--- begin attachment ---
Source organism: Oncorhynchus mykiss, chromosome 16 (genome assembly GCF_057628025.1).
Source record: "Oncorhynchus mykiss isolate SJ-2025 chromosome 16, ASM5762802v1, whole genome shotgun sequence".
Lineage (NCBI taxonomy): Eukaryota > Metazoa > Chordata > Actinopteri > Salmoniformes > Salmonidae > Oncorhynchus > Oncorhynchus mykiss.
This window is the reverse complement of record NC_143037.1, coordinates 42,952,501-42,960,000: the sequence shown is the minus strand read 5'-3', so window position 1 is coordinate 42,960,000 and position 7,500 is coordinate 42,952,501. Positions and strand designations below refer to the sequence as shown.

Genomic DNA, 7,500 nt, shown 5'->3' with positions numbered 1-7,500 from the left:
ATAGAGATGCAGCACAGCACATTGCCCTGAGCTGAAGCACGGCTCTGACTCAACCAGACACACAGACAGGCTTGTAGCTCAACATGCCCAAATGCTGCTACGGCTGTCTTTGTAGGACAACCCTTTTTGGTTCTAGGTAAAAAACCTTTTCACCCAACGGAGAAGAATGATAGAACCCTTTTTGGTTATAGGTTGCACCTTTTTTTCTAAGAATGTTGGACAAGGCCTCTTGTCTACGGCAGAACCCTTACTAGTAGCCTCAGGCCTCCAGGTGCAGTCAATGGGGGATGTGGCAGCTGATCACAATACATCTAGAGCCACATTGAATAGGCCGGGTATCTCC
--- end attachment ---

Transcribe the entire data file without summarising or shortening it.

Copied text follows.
Source organism: Oncorhynchus mykiss, chromosome 16 (genome assembly GCF_057628025.1).
Source record: "Oncorhynchus mykiss isolate SJ-2025 chromosome 16, ASM5762802v1, whole genome shotgun sequence".
Lineage (NCBI taxonomy): Eukaryota > Metazoa > Chordata > Actinopteri > Salmoniformes > Salmonidae > Oncorhynchus > Oncorhynchus mykiss.
This window is the reverse complement of record NC_143037.1, coordinates 42,952,501-42,960,000: the sequence shown is the minus strand read 5'-3', so window position 1 is coordinate 42,960,000 and position 7,500 is coordinate 42,952,501. Positions and strand designations below refer to the sequence as shown.

Genomic DNA, 7,500 nt, shown 5'->3' with positions numbered 1-7,500 from the left:
ATAGAGATGCAGCACAGCACATTGCCCTGAGCTGAAGCACGGCTCTGACTCAACCAGACACACAGACAGGCTTGTAGCTCAACATGCCCAAATGCTGCTACGGCTGTCTTTGTAGGACAACCCTTTTTGGTTCTAGGTAAAAAACCTTTTCACCCAACGGAGAAGAATGATAGAACCCTTTTTGGTTATAGGTTGCACCTTTTTTTCTAAGAATGTTGGACAAGGCCTCTTGTCTACGGCAGAACCCTTACTAGTAGCCTCAGGCCTCCAGGTGCAGTCAATGGGGGATGTGGCAGCTGATCACAATACATCTAGAGCCACATTGAATAGGCCGGGTATCTCC